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Thomas Wingfold, Curate

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DISCOVERY, would have its full effect. For he was confident that the curate, in the temper which was now his, must ere long come immediately upon the truth towards which he was tempted to point him.

On one occasion when Wingfold had asked him whether he saw the meaning of a certain saying of our Lord, Polwarth answered thus:

"I think I do, but whether I could at present make you see it, I cannot tell. I suspect it is one of those concerning which I have already said that you have yet to understand Jesus better before you can understand them. Let me, just to make the nature of what I state clearer to you, ask you one question: tell me, if you can, what, primarily, did Jesus, from his own account of himself, come into the world to do?"

"To save it," answered Wingfold.

"I think you are wrong," returned Polwarth. "Mind I said PRIMARILY. You will yourself come to the same conclusion by and by. Either our Lord was a phantom--a heresy of potent working in the minds of many who would be fierce in its repudiation--or he was a very man, uttering the heart of his life that it might become the life of his brethren; and if so, an honest man can never ultimately fail of getting at what he means. I have seen him described somewhere as a man dominated by the passion of humanity--or something like that. The description does not, to my mind, even shadow the truth. Another passion, if such I may dare to call it, was the light of his life, dominating even that which would yet have been enough to make him lay down his life."

Wingfold went away pondering.

Though Polwarth read little concerning religion except the New Testament, he could yet have directed Wingfold to several books which might have lent him good aid in his quest after the real likeness of the man he sought; but he greatly desired that on the soul of his friend the dawn should break over the mountains of Judæa--the light, I mean, flow from the words themselves of the Son of Man. Sometimes he grew so excited about his pupil and his progress, and looked so anxiously for the news of light in his darkness, that he could not rest at home, but would be out all day in the park--praying, his niece believed, for the young parson. And little did Wingfold suspect that, now and again when his lamp was burning far into the night because he struggled with some hard saying, the little man was going round and round the house, like one muttering charms, only they were prayers for his friend: ill satisfied with his own feeble affection, he would supplement it with its origin, would lay hold upon the riches of the Godhead, crying for his friend to "the first stock-father of gentleness;"--folly all, and fair subject of laughter to such as George Bascombe, if there be no God; but as Polwarth, with his whole, healthy, holy soul believed there is a God--it was for him but simple common sense.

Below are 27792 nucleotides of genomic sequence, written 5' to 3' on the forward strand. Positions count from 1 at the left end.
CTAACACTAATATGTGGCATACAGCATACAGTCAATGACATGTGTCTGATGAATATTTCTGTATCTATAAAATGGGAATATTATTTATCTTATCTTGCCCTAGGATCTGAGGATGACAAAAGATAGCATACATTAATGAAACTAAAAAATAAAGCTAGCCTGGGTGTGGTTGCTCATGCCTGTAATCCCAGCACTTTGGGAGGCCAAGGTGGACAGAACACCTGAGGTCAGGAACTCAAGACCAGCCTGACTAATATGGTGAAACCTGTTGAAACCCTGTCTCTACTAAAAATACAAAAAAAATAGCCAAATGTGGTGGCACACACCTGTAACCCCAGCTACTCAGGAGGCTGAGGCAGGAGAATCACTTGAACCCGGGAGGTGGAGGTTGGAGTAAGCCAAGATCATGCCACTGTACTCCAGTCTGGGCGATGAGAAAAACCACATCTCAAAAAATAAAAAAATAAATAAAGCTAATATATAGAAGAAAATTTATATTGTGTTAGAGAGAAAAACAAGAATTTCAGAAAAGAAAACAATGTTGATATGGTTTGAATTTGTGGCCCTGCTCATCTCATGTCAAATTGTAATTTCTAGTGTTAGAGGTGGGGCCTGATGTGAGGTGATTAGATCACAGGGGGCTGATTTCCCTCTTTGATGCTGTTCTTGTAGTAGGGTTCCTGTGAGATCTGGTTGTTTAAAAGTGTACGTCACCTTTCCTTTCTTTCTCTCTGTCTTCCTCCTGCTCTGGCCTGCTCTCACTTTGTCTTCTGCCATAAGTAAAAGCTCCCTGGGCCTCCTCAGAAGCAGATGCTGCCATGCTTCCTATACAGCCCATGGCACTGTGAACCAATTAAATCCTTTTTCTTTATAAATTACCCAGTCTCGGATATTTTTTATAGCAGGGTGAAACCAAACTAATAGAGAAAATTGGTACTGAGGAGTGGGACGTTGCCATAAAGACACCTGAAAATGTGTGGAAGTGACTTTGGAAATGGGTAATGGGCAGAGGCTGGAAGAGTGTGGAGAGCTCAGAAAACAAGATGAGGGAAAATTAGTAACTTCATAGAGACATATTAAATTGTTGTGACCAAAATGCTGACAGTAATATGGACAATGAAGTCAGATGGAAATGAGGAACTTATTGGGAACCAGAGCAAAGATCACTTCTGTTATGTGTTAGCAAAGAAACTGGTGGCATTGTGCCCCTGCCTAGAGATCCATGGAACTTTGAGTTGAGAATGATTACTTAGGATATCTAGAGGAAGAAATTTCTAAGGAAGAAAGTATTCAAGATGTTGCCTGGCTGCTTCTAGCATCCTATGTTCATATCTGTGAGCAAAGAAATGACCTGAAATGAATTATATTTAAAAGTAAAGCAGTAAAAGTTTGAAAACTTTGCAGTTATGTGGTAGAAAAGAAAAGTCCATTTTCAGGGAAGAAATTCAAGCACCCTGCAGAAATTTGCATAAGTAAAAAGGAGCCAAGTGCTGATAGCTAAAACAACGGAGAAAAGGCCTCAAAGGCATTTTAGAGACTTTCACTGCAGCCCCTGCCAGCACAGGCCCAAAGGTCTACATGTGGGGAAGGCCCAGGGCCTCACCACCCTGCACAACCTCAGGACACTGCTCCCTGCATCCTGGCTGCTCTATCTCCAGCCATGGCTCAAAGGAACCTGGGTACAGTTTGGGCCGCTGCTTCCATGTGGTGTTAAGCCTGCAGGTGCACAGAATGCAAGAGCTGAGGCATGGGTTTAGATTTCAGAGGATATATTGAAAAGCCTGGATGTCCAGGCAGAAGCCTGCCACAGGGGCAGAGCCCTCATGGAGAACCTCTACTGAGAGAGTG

Still no daybreak--and now the miracles had grown troublesome! Could Mr. Polwarth honestly say that he found no difficulty in believing things so altogether out of the common order of events, and so buried in the darkness and dust of antiquity that investigation was impossible?

Mr. Polwarth could not say that he had found no such difficulty.

"Then why should the weight of the story," said Wingfold, "the weight of its proof, I mean, to minds like ours, coming so long after, and by their education incapacitated for believing in such things, in a time when the law of everything is searched into---"

"And as yet very likely as far from understood as ever," interposed but not interrupted Polwarth.

"Why should the weight of its proof, I ask, be laid upon such improbable things as miracles? That they are necessarily improbable, I presume you will admit."

"Having premised that I believe every one recorded," said Polwarth, "I heartily admit their improbability. But the WEIGHT of proof is not, and never was laid upon them. Our Lord did not make much of them, and did them far more for the individual concerned than for the sake of the beholders. I will not however talk to you about them now. I will merely say that it is not through the miracles you will find the Lord, though, having found him, you will find him there also. The question for you is not, Are the miracles true? but, Was Jesus true? Again I say, you must find him--the man himself. When you have found him, I may perhaps retort upon you the question--Can you believe such improbable things as the miracles, Mr. Wingfold?"

The little man showed pretty plainly by the set of his lips that he meant to say no more, and again Wingfold had, with considerable dissatisfaction and no answer, to go back to his New Testament.

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